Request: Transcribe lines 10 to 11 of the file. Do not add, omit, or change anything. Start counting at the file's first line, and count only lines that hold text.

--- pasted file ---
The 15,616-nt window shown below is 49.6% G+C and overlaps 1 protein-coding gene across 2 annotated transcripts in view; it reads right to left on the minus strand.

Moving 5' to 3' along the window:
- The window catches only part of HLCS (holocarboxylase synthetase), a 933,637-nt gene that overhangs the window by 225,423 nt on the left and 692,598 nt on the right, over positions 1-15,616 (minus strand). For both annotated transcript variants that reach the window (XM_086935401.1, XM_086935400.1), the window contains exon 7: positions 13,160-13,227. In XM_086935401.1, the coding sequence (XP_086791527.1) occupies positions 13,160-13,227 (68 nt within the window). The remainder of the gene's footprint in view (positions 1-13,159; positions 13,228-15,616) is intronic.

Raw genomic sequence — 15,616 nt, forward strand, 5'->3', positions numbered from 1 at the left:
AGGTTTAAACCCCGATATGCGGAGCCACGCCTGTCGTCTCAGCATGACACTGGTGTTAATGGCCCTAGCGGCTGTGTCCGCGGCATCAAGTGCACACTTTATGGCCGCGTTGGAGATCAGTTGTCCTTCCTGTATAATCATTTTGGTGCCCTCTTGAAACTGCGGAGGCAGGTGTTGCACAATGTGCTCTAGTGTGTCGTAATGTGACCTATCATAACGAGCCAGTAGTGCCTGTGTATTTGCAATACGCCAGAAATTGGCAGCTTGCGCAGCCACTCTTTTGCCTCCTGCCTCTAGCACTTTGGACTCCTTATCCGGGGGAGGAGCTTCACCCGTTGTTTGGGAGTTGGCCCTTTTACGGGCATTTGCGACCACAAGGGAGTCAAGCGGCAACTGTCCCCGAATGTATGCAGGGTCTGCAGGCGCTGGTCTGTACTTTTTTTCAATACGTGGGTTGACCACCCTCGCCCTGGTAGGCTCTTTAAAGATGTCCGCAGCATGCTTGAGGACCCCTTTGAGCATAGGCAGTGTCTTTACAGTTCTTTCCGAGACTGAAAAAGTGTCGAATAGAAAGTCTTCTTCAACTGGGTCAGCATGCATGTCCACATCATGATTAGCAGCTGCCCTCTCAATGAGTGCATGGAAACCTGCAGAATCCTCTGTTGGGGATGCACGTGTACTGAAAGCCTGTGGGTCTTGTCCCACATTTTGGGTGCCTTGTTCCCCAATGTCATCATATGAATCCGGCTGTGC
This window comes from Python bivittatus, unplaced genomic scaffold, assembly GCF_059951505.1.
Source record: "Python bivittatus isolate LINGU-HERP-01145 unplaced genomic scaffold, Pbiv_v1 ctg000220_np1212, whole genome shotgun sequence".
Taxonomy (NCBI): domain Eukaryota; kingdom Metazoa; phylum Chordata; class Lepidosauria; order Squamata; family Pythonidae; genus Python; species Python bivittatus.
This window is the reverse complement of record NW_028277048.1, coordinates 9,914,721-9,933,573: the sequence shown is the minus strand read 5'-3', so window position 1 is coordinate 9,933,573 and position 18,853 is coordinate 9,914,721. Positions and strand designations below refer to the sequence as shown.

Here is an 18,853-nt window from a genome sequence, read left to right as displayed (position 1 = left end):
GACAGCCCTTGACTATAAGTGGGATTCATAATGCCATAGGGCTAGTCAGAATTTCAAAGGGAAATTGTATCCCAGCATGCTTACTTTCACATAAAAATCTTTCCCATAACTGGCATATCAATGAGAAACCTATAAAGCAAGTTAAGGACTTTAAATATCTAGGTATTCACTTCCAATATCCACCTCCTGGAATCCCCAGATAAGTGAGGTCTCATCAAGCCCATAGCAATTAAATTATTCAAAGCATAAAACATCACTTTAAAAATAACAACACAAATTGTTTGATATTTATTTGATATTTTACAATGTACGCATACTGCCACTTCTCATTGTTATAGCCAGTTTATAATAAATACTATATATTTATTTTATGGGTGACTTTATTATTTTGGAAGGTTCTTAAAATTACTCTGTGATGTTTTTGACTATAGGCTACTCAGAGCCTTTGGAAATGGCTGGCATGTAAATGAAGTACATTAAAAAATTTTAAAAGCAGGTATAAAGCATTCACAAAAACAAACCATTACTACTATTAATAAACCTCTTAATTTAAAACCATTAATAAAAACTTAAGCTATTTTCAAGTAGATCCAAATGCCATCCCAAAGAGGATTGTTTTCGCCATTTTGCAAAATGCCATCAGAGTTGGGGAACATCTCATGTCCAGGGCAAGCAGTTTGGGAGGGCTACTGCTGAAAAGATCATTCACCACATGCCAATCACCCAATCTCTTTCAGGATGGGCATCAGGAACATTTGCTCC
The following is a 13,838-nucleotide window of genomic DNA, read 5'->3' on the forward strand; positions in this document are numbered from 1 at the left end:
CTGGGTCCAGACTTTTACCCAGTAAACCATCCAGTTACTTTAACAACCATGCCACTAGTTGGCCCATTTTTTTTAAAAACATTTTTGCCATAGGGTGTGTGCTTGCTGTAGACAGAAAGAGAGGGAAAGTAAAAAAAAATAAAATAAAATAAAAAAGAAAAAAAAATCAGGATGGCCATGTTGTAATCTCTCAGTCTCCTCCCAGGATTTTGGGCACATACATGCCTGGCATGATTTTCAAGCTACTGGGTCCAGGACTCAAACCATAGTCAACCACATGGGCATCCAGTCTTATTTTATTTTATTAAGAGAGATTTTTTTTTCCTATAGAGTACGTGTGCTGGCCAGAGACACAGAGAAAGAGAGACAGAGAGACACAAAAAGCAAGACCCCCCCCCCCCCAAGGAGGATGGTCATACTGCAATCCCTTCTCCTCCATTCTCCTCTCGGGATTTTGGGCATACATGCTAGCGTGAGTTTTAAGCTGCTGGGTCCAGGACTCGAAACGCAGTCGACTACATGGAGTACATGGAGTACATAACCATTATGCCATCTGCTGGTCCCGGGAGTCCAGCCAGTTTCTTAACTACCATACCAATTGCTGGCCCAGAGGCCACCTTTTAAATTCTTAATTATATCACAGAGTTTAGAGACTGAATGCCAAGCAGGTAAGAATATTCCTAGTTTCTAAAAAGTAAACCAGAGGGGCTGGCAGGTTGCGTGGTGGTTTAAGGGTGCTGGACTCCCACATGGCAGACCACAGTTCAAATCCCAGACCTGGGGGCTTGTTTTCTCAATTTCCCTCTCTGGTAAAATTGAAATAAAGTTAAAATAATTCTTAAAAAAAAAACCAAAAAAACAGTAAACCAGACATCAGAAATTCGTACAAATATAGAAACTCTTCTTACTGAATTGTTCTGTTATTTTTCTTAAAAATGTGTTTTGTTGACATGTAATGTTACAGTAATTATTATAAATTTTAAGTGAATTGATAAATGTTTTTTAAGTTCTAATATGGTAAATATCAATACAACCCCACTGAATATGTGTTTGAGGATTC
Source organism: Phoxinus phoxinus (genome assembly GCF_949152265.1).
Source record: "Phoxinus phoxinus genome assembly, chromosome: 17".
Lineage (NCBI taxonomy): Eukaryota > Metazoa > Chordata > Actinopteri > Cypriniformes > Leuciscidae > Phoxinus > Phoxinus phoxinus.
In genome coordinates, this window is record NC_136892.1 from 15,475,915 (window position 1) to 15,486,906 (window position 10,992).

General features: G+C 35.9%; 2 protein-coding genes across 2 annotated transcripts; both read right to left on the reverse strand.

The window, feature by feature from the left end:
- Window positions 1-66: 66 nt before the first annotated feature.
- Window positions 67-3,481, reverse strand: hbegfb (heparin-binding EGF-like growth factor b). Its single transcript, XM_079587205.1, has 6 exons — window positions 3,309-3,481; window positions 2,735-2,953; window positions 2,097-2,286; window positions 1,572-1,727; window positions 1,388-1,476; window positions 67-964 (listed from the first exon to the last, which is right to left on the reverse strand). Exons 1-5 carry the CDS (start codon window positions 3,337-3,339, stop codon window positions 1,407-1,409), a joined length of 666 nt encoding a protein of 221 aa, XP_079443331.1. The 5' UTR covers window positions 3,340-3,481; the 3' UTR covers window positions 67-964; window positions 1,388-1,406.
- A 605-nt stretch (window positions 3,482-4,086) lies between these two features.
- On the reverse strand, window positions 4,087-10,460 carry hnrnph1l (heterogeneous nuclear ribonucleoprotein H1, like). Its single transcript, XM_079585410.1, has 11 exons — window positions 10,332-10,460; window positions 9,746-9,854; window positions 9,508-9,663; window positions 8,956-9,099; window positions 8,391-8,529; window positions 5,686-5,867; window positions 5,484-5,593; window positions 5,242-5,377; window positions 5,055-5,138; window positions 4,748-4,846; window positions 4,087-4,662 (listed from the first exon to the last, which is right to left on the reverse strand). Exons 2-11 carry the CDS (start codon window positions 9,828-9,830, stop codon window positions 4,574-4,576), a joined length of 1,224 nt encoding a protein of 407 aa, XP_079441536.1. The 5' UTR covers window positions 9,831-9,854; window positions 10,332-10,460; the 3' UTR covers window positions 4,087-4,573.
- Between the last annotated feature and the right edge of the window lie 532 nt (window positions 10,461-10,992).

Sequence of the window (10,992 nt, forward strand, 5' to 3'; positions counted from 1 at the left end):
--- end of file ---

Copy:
Here is an 18,853-nt window from a genome sequence, read left to right as displayed (position 1 = left end):
GACAGCCCTTGACTATAAGTGGGATTCATAATGCCATAGGGCTAGTCAGAATTTCAAAGGGAAATTGTATCCCAGCATGCTTACTTTCACATAAAAATCTTTCCCATAACTGGCATATCAATGAGAAACCTATAAAGCAAGTTAAGGACTTTAAATATCTAGGTATTCACTTCCAATATCCACCTCCTGGAATCCCCAGATAAGTGAGGTCTCATCAAGCCCATAGCAATTAAATTATTCAAAGCATAAAACATCACTTTAAAAATAACAACACAAATTGTTTGATATTTATTTGATATTTTACAATGTACGCATACTGCCACTTCTCATTGTTATAGCCAGTTTATAATAAATACTATATATTTATTTTATGGGTGACTTTATTATTTTGGAAGGTTCTTAAAATTACTCTGTGATGTTTTTGACTATAGGCTACTCAGAGCCTTTGGAAATGGCTGGCATGTAAATGAAGTACATTAAAAAATTTTAAAAGCAGGTATAAAGCATTCACAAAAACAAACCATTACTACTATTAATAAACCTCTTAATTTAAAACCATTAATAAAAACTTAAGCTATTTTCAAGTAGATCCAAATGCCATCCCAAAGAGGATTGTTTTCGCCATTTTGCAAAATGCCATCAGAGTTGGGGAACATCTCATGTCCAGGGCAAGCAGTTTGGGAGGGCTACTGCTGAAAAGATCATTCACCACATGCCAATCACCCAATCTCTTTCAGGATGGGCATCAGGAACATTTGCTCC